8-year-old Sri Lankan girl denied Australian visa because she has Down syndrome

In a shocking act of discrimination, Australia has denied temporary visa to an eight-year-old Sri Lankan girl Eliza Fonseka because she had Down syndrome.

FP Staff March 23, 2015 18:06:32 IST
8-year-old Sri Lankan girl denied Australian visa because she has Down syndrome

In a shocking case of discrimination, Australia has denied temporary visa to an eight-year-old Sri Lankan child Eliza Fonseka because she has been diagnosed with Down syndrome.

Eliza's parents had sought a visa as they planned to move to Shark Bay, north of Perth, to work at a Christian crisis centre.

8yearold Sri Lankan girl denied Australian visa because she has Down syndrome

Representational image. AFP

According to ABC News, while her parents were given visas, she did not get one because she was considered to be a "significant cost to the Australian community in the areas of health care".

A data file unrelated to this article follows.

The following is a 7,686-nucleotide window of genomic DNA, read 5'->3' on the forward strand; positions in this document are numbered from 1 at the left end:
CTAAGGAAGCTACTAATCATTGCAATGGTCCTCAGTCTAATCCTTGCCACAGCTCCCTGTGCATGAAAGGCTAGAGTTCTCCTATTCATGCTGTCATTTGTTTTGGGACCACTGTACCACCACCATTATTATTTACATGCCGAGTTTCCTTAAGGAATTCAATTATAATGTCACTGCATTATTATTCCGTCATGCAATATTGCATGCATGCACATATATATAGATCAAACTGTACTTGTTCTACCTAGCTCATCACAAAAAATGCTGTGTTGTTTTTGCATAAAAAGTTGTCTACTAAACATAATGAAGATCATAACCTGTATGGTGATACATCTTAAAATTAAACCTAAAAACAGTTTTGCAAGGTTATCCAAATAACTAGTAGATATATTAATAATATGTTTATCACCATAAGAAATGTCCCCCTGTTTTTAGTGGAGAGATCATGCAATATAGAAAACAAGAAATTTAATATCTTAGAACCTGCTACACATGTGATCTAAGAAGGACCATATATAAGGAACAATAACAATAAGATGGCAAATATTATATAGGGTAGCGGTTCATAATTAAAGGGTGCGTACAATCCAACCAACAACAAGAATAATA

The report suggests that this comes despite the fact that the girl's father Angelo Fonseka had given in writing that he and his wife would take responsibility of Eliza and that she did not need any help from the government.

"She's an innocent child, an eight-year-old child and I believe whatever God created, no man has authority to destroy, reject or discriminate. She does swimming, dancing, everything and according to psychologist reports and even the doctors, school reports, everything is perfect," Eliza's father was quoted as saying.

The Fonseca family, according to the report, has also decided to appeal the Immigration Department's decision to refuse a visa for their daughter.

Down Syndrome Australia, an organisation that works with individuals who have the condition, called the incident "terribly disheartening" and said that the news had upset the Down syndrome community.

ABC quoted the organisation's chairman Angus Graham as saying, "I think for anybody, particularly the Down syndrome community, this reinforces the low expectation environment that people with Down syndrome are less considered than other, more able-bodied people."

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